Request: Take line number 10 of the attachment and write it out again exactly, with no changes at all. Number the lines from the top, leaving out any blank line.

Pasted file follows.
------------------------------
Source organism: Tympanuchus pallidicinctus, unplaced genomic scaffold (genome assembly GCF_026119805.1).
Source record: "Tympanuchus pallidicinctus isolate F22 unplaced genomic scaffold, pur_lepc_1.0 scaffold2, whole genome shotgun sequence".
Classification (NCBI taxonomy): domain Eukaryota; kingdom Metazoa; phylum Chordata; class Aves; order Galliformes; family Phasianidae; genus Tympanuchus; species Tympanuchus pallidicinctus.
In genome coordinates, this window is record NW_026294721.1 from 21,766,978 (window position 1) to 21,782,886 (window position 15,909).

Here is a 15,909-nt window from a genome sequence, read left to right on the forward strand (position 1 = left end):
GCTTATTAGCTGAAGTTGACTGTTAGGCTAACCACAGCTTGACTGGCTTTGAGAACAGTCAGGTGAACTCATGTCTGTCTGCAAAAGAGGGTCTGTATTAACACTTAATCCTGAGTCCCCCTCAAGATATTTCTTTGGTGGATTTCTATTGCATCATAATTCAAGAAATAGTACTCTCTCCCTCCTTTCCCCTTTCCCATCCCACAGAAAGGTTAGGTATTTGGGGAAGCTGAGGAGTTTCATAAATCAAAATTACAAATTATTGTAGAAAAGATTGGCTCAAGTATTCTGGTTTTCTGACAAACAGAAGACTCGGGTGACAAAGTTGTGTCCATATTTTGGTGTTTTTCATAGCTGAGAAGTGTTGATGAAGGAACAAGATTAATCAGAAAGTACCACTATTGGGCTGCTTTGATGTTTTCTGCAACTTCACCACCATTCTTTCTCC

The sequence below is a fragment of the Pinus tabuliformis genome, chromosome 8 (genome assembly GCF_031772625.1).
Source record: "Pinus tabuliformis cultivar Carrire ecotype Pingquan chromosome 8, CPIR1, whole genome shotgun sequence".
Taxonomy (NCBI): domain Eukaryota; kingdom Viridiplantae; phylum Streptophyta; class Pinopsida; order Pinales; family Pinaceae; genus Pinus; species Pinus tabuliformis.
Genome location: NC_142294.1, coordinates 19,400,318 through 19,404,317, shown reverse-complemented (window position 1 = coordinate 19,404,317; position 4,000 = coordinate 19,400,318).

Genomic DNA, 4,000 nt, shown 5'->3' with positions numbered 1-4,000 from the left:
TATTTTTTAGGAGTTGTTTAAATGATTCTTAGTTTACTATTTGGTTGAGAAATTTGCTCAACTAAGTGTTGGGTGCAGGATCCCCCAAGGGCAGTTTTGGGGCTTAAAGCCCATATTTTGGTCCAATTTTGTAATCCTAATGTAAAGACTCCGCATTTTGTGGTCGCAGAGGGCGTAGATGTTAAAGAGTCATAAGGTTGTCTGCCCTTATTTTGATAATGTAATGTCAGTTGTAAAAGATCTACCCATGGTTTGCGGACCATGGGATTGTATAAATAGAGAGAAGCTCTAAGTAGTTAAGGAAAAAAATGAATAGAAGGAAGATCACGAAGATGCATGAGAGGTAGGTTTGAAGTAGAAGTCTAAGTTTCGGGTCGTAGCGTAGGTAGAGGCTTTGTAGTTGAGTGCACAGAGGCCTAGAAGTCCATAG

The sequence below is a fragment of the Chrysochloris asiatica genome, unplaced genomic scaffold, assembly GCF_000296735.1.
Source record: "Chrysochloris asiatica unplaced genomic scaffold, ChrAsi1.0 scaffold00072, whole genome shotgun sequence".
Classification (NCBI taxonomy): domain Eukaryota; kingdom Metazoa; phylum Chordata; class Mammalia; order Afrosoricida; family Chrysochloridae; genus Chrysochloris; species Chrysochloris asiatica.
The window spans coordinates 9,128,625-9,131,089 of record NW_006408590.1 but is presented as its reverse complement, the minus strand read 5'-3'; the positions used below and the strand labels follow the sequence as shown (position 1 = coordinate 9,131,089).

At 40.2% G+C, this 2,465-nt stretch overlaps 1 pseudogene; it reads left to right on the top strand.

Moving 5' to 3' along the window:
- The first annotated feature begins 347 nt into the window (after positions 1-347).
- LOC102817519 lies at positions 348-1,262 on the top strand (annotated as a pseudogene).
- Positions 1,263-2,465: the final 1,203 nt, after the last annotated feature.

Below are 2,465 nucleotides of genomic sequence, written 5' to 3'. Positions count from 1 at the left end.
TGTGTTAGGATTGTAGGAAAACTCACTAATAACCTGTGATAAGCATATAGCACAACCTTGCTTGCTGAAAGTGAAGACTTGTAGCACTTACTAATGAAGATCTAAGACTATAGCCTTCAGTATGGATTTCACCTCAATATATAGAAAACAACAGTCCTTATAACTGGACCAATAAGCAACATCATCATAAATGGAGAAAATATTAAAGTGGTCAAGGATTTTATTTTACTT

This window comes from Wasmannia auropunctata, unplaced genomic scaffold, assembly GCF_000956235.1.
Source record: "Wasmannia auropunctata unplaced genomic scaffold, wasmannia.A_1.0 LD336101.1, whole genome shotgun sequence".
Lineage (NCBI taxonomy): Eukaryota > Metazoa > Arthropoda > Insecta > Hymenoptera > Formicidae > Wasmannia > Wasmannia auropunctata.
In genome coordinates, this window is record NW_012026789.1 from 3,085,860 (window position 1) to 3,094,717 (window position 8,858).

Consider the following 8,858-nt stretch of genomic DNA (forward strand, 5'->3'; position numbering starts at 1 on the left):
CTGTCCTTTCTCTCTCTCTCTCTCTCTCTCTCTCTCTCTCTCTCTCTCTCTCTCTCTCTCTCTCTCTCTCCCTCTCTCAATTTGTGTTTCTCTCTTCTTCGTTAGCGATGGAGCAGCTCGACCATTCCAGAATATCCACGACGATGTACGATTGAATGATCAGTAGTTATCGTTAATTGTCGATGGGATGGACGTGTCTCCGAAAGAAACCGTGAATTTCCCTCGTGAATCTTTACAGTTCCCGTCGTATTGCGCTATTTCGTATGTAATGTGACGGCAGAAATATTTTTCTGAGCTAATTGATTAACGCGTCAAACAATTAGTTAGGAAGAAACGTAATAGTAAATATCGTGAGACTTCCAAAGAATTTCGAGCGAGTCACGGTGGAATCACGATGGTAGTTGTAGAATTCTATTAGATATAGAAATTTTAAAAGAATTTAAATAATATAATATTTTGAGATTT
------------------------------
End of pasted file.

Genome location: NC_142294.1, coordinates 19,400,318 through 19,404,317, shown reverse-complemented (window position 1 = coordinate 19,404,317; position 4,000 = coordinate 19,400,318).